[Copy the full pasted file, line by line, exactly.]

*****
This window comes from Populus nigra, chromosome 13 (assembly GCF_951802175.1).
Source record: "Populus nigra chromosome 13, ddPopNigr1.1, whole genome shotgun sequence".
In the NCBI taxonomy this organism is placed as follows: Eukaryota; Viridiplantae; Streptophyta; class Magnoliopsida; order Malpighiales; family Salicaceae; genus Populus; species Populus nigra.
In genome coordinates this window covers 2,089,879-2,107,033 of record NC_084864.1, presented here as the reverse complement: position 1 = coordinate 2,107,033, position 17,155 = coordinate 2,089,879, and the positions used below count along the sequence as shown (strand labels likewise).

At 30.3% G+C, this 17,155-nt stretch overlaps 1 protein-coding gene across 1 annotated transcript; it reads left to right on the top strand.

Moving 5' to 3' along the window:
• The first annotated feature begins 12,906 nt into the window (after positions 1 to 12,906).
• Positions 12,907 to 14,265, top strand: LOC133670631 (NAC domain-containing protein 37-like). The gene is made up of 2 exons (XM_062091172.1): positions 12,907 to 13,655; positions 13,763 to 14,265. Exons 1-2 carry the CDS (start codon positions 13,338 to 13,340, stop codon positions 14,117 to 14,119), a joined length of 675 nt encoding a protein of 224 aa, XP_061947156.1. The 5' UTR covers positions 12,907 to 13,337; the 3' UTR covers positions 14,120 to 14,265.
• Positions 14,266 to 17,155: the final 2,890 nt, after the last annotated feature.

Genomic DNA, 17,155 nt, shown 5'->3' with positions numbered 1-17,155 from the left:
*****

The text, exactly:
This window comes from Populus nigra, chromosome 13 (assembly GCF_951802175.1).
Source record: "Populus nigra chromosome 13, ddPopNigr1.1, whole genome shotgun sequence".
In the NCBI taxonomy this organism is placed as follows: Eukaryota; Viridiplantae; Streptophyta; class Magnoliopsida; order Malpighiales; family Salicaceae; genus Populus; species Populus nigra.
In genome coordinates this window covers 2,089,879-2,107,033 of record NC_084864.1, presented here as the reverse complement: position 1 = coordinate 2,107,033, position 17,155 = coordinate 2,089,879, and the positions used below count along the sequence as shown (strand labels likewise).

At 30.3% G+C, this 17,155-nt stretch overlaps 1 protein-coding gene across 1 annotated transcript; it reads left to right on the top strand.

Moving 5' to 3' along the window:
• The first annotated feature begins 12,906 nt into the window (after positions 1 to 12,906).
• Positions 12,907 to 14,265, top strand: LOC133670631 (NAC domain-containing protein 37-like). The gene is made up of 2 exons (XM_062091172.1): positions 12,907 to 13,655; positions 13,763 to 14,265. Exons 1-2 carry the CDS (start codon positions 13,338 to 13,340, stop codon positions 14,117 to 14,119), a joined length of 675 nt encoding a protein of 224 aa, XP_061947156.1. The 5' UTR covers positions 12,907 to 13,337; the 3' UTR covers positions 14,120 to 14,265.
• Positions 14,266 to 17,155: the final 2,890 nt, after the last annotated feature.

Genomic DNA, 17,155 nt, shown 5'->3' with positions numbered 1-17,155 from the left: